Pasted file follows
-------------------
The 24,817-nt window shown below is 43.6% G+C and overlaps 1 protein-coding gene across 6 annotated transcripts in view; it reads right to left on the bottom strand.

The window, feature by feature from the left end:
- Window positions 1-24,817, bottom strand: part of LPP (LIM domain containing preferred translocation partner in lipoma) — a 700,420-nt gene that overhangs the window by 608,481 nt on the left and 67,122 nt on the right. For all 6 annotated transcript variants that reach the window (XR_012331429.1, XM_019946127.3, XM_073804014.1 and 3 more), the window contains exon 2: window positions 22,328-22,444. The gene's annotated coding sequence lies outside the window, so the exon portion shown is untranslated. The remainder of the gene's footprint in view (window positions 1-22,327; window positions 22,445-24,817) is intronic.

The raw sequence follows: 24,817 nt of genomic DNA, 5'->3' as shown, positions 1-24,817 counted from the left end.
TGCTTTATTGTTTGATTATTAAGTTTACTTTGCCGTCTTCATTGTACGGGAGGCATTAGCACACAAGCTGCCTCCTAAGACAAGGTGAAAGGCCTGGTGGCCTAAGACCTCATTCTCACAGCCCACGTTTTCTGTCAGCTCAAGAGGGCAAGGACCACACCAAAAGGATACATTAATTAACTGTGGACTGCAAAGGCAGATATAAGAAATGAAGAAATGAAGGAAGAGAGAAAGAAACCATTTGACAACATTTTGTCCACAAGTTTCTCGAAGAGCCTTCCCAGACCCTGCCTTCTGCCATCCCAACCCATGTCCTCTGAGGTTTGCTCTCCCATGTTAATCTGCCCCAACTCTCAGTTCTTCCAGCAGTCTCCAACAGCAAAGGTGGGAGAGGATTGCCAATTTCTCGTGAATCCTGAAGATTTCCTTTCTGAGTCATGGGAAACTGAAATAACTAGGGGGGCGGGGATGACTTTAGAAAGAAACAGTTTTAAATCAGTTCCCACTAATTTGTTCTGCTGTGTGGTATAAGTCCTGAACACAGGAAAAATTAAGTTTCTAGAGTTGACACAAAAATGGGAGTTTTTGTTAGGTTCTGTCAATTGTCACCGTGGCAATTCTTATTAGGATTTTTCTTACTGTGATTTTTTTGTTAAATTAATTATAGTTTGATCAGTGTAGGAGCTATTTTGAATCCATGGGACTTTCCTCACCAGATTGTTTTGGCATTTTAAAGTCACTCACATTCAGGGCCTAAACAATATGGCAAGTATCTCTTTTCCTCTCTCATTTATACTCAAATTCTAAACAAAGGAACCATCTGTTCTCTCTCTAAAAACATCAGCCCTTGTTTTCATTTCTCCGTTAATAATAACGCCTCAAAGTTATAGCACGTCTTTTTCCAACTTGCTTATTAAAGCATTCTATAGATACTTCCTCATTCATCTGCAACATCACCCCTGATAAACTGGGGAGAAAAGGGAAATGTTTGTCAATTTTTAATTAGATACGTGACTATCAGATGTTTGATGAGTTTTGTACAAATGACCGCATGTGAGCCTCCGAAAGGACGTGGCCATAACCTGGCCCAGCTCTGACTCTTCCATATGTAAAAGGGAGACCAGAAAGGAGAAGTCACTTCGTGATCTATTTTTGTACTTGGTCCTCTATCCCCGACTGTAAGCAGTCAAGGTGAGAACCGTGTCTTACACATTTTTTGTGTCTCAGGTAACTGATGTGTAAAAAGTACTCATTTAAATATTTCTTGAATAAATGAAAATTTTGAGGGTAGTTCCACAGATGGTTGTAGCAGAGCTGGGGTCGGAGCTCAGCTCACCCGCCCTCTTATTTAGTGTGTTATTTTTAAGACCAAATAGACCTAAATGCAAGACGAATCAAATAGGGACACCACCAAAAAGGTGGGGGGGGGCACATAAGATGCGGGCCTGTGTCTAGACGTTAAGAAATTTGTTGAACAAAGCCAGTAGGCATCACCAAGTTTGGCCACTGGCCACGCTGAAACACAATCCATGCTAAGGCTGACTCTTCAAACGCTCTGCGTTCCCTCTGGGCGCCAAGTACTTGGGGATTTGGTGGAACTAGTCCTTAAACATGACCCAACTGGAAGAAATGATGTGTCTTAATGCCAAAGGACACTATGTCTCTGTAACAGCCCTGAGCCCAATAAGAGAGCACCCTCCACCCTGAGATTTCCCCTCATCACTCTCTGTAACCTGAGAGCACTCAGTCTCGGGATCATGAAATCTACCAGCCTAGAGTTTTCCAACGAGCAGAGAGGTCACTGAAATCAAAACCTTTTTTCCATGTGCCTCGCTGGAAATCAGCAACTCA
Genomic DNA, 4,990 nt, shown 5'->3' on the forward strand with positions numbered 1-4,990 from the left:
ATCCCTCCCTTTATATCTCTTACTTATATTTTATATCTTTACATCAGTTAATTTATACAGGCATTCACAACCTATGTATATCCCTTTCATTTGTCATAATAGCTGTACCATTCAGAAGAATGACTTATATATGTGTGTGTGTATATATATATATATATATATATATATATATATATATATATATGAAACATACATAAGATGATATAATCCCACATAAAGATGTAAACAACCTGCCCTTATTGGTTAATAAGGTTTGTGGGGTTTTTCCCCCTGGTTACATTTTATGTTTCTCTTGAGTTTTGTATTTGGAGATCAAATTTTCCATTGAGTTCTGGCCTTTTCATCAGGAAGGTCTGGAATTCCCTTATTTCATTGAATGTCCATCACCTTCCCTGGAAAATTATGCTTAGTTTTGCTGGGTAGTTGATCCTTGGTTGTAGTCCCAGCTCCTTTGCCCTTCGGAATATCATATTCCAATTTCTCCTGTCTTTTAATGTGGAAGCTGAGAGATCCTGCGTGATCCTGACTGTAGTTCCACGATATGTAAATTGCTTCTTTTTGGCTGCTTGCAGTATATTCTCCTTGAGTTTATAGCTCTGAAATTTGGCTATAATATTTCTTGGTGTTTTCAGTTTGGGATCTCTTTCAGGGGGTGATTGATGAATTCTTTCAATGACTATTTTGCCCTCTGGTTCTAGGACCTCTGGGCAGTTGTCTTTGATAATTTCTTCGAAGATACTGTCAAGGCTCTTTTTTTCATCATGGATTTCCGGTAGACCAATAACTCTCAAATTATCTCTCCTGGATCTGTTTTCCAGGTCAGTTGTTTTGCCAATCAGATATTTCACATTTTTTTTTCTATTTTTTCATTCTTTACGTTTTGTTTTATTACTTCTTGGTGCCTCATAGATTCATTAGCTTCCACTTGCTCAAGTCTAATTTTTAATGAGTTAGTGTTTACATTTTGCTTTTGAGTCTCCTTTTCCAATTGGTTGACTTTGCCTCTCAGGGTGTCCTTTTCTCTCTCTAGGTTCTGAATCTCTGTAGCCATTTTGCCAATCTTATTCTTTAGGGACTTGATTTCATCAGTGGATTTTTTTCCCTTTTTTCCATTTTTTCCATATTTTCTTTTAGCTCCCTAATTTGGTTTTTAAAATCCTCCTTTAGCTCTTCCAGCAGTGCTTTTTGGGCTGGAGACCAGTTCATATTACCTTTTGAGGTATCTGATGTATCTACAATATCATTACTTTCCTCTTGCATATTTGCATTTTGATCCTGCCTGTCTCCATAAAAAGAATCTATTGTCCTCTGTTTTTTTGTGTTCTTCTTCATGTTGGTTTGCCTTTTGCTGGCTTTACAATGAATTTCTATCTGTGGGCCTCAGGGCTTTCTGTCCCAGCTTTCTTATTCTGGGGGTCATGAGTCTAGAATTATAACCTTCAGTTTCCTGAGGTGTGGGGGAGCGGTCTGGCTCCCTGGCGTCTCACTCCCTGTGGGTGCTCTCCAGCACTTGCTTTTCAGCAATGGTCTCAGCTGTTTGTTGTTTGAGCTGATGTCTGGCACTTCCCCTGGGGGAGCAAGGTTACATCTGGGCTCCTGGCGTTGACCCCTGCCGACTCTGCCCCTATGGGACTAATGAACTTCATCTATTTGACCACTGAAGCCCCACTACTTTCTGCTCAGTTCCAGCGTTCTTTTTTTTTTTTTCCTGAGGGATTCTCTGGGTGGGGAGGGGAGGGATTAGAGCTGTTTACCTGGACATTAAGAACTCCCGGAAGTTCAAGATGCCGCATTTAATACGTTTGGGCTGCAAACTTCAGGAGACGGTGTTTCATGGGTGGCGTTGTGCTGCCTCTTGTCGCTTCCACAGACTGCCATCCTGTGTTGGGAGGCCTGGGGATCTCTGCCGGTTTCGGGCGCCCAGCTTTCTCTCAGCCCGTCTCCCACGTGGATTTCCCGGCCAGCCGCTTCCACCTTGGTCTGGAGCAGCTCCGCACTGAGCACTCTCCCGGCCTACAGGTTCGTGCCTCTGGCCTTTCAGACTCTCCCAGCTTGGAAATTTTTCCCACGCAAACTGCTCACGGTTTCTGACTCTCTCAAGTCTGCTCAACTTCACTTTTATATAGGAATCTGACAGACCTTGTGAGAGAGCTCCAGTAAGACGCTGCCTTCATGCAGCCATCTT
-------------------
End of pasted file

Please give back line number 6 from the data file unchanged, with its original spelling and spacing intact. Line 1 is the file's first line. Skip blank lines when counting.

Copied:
Genomic DNA, 4,990 nt, shown 5'->3' on the forward strand with positions numbered 1-4,990 from the left: